Being a parent is hard. It becomes even more frustrating when your child seems to have unruly behavior and doesn’t listen to you.
Tantrum throwing, whining, and refusing to do what they’re told are common issues that parents face on a daily basis.
It’s hard to know what to do, what to say, and how to act. It’s hard to raise a child who is kind, caring, and responsible. And it’s hard to do it all on your own. But you are not alone! Many parents actually feel this way.
What are Tantrums?
Toddler temper tantrums are very common with children who are between 12 and 18 months old. At that time, toddlers are becoming mobile but do not yet have the language skills to express their needs. There are also 19-month-old tantrums and 20-month-old tantrums.
Whatever the age, it’s normal for toddlers to have tantrums. Tantrums happen when a child has a strong emotion (like anger, frustration, or sadness) and doesn’t know how to express it.
During a tantrum, a child may:
- throw things to hit, or
- bite others
Sometimes toddlers have fits and tantrums, but it is not always about trying to control or manipulate parents.
A temper tantrum is like an intense storm that causes people to feel angry, lost, disappointed, and deep frustration. There are two types of temper tantrums: emotional meltdowns and non-emotional tantrums. One is often called Little Nero tantrum.
When kids (or people, in general) have an emotional meltdown, their emotional part of the brain becomes aroused and takes over the control of their thinking part (pre-frontal cortex).
So, Little Nero tantrums are always a result of the associated learning. A child can start out ranting non-emotionally, but end with an emotional meltdown when 2 year-olds start throwing tantrums that are out of control.
Most tantrums last a few minutes. But sometimes they can last up to 30 minutes. No matter how long they last, they’re always frustrating for both parents and kids.
Is Tantrum the Same as Behavioral Problems?
There is a big difference between a tantrum and behavioral problems. A tantrum is a normal part of child development and usually happens during the toddler years.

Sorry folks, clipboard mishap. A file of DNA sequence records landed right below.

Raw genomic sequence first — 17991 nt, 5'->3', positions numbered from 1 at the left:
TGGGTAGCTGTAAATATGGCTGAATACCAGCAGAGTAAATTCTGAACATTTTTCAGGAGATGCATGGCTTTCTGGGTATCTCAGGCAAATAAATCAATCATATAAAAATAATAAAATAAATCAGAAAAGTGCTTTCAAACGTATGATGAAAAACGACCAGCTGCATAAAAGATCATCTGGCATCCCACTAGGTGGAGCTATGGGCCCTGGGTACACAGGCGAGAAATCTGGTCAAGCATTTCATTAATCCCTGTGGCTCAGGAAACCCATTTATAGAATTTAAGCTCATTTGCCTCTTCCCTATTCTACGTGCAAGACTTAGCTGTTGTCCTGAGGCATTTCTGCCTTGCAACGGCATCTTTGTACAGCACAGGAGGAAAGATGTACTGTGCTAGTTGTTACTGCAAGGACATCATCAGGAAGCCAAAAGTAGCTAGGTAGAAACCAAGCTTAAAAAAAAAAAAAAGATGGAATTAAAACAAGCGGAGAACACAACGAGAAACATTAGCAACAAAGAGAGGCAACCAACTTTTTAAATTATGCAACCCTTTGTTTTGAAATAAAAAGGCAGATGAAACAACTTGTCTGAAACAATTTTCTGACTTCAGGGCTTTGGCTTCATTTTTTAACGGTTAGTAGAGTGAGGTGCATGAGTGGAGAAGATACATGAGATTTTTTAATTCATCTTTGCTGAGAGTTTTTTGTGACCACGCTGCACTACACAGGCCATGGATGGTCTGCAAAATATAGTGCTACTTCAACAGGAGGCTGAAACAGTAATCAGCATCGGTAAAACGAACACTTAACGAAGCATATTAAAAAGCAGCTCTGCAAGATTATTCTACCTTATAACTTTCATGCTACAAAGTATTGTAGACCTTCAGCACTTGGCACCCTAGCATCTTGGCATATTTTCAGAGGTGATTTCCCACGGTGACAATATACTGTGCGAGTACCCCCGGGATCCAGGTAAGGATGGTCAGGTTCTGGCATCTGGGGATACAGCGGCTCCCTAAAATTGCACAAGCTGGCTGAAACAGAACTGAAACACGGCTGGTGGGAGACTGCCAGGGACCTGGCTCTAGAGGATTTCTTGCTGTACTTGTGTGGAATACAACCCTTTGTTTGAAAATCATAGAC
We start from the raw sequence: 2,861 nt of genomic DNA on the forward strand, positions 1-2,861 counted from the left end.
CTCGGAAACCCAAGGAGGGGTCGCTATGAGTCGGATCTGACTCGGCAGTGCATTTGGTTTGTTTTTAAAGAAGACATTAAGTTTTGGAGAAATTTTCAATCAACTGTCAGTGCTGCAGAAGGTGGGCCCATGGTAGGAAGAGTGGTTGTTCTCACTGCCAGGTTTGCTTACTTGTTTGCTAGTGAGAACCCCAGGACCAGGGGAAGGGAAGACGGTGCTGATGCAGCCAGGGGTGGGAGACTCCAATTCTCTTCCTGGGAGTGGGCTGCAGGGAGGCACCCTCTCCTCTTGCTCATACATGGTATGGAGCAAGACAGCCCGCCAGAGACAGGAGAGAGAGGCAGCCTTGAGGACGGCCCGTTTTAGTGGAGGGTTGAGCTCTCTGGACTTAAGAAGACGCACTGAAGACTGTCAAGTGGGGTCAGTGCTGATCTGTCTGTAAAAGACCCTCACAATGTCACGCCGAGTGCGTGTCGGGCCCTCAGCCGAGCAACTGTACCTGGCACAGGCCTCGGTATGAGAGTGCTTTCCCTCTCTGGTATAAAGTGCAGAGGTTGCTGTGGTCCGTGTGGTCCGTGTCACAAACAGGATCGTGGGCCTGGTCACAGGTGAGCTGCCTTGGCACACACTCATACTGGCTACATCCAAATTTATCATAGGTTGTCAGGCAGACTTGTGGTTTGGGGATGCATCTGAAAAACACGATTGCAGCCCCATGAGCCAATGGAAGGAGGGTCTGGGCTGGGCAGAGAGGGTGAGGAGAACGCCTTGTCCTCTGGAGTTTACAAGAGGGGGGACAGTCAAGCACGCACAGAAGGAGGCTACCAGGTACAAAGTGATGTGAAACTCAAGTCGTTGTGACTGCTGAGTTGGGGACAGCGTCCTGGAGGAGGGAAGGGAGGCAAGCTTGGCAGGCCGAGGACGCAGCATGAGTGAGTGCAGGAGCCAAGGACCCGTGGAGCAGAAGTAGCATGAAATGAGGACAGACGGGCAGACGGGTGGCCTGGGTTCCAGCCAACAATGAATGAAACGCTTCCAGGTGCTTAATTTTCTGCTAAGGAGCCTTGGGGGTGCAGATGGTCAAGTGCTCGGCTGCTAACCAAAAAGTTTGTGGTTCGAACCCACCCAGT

Behavioral problems are more serious and can continue into adulthood. Behavioral problems can be caused by a variety of factors, including mental health disorders, medication side effects, and environmental factors.
Anyway, the choice of words is important.
Behavioral problems should not be referred to as “bad” or “evil” behavior. Behavioral problems are real, serious illnesses that should be treated with compassion and understanding.
Why Do Kids Have Tantrums?
The reason that toddler tantrums are happening is that children are only just beginning to develop social and emotional skills. Emotional regulation is not something that we are born with. But to think in the bigger picture, there is no one answer to this question as every child is different.
However, some possible reasons why kids have tantrums include:
- They are frustrated or angry and do not know how to express their feelings in a more appropriate way.
- They are tired, hungry, or sick.
- They are trying to get attention or express their needs.
- They are copying what they see other people do.
- Behaviorally, toddlers are not developmentally ready to handle certain situations or tasks. For example, a toddler may not be able to sit still in a chair for a long time or follow a set of rules.
How Can We Avoid Tantrums?
The best way to avoid tantrums is to prevent them from happening in the first place. Some things you can do to prevent tantrums include:
- Staying calm and consistent with your expectations.
- Make sure your child is tired, hungry, or thirsty before you ask them to do something.
- Make sure your child has enough time to complete tasks.
- Praising your child for good behavior.
- Reducing distractions.
- Helping your child learn how to calm down.
Finally, try to catch them doing things that are good, and reinforce them with praise and encouragement. Try saying, “Good job!”, “I love how you tried your best!”, or “You’re so smart!” when your child does something good. These phrases will help your child feel good about themselves and will encourage them to try harder next time.
That’s the kind of positive behavior that you want them to remember and repeat.
What Should I Do During a Tantrum?
There’s no one-size-fits-all answer for how to deal with a tantrum, but these tips might help:
- Stay calm.
- Try to ignore the behavior if it’s not dangerous.
- Distract the child with something else.
- If the child is hitting or throwing things, hold them or put them in a safe place.
- Talk to the child in a calm voice and explain that the behavior is not acceptable.
If the child is old enough, give them a consequence for their behavior, such as taking away a toy or sending them to their room. But when the time-out is for tantrums and negative behavior (like hitting), you must set a time limit.
It’s also important to remember that tantrums are a normal part of child development. Most children will outgrow them by the time they are 4 or 5 years old.
When Should I Call the Doctor?
A tantrum is not a medical condition. There is no specific time when you should call the doctor. However, if your child’s tantrums are severe, occur often, or are accompanied by other worrisome behaviors, you should speak with your pediatrician.
One overall takeaway is that tantrums, while unpleasant, are a normal part of child development. Many times, toddler tantrums are simply a way for young children to express their emotions and test boundaries. Learning to manage tantrums, when you are unable to prevent them, is a very important part of any parent’s skill set.
If you like to know more parenting tips, please check out our articles on Mindful Parent. Be the best parent you can be and make sure your children have the best chance in life.